This technology relates to the creation and use of newly identified ligands to the D1 dopamine receptor (D1R). The D1 dopamine receptor is linked to a variety of neuropsychiatric disorders and represents an attractive drug target for the enhancement of cognition in schizophrenia, Alzheimer disease, and other disorders. These ligands are positive allosteric modulators (PAMs) that bind to the dopamine receptor at a site other than where dopamine binds and causes the receptor to have an increased response. These PAMs potentiate dopamine-stimulated G-protein and 13-arrestin-mediated signaling of the D1R. Several analogs of the D1R PAM compounds have been synthesized and characterized.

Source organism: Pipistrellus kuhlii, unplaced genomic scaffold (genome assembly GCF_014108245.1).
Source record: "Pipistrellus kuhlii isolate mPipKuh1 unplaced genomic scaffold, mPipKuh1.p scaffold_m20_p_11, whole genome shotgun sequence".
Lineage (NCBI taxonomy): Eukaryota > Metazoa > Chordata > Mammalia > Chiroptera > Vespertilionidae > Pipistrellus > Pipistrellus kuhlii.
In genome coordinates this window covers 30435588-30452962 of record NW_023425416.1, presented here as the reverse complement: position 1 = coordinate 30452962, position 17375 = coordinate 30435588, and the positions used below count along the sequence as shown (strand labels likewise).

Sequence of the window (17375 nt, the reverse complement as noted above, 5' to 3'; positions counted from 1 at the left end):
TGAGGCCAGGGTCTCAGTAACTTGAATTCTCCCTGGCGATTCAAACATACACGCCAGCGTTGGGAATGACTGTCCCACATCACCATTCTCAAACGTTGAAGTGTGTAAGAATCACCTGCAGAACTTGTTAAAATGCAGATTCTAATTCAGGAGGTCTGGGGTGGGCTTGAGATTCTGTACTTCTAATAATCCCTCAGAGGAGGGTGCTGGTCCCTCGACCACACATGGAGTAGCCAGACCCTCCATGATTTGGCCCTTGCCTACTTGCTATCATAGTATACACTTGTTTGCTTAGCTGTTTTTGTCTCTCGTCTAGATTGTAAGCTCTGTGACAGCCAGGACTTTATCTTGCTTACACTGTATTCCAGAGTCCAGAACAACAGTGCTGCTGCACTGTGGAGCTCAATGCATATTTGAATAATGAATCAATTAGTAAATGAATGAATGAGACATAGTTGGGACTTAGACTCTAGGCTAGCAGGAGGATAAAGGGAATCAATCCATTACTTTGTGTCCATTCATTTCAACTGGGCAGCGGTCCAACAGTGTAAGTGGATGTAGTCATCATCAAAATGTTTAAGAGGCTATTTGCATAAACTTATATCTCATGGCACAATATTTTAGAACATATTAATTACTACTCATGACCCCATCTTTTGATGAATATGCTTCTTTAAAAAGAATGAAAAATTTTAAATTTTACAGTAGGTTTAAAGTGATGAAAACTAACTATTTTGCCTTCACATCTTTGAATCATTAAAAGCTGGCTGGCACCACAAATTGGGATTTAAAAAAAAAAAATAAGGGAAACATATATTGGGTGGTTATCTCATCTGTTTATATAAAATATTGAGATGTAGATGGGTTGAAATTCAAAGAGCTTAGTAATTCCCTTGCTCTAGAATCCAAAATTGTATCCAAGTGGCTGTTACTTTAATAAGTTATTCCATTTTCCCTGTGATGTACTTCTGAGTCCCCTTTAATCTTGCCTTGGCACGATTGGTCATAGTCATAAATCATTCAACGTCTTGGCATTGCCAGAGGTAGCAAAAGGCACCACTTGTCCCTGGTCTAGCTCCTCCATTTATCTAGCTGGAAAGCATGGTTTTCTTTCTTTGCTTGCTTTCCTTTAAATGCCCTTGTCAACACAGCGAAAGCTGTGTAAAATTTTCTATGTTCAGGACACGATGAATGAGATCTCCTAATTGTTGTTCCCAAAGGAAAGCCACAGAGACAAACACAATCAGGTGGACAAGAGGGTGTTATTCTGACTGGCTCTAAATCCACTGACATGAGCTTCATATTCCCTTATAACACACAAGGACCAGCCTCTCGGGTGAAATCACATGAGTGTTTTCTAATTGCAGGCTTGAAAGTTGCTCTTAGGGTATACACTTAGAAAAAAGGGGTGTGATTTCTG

PAMs should have an increased selectivity for the D1 dopamine receptor while minimizing off-target side effects.
The PAMs may have several advantages over existing synthetic orthosteric agonists, which bind to the same site as dopamine. PAMs potentiate the receptor activation caused by dopamine, but there is a limit to the potentiation caused by the PAM. This can result in a larger therapeutic window, compared to a synthetic orthosteric agonist, which can overstimulate the receptor resulting in adverse side effects. Also, by their nature, PAMs bind to a site on the receptor that is different from the dopamine binding site that is targeted by orthosteric ligands.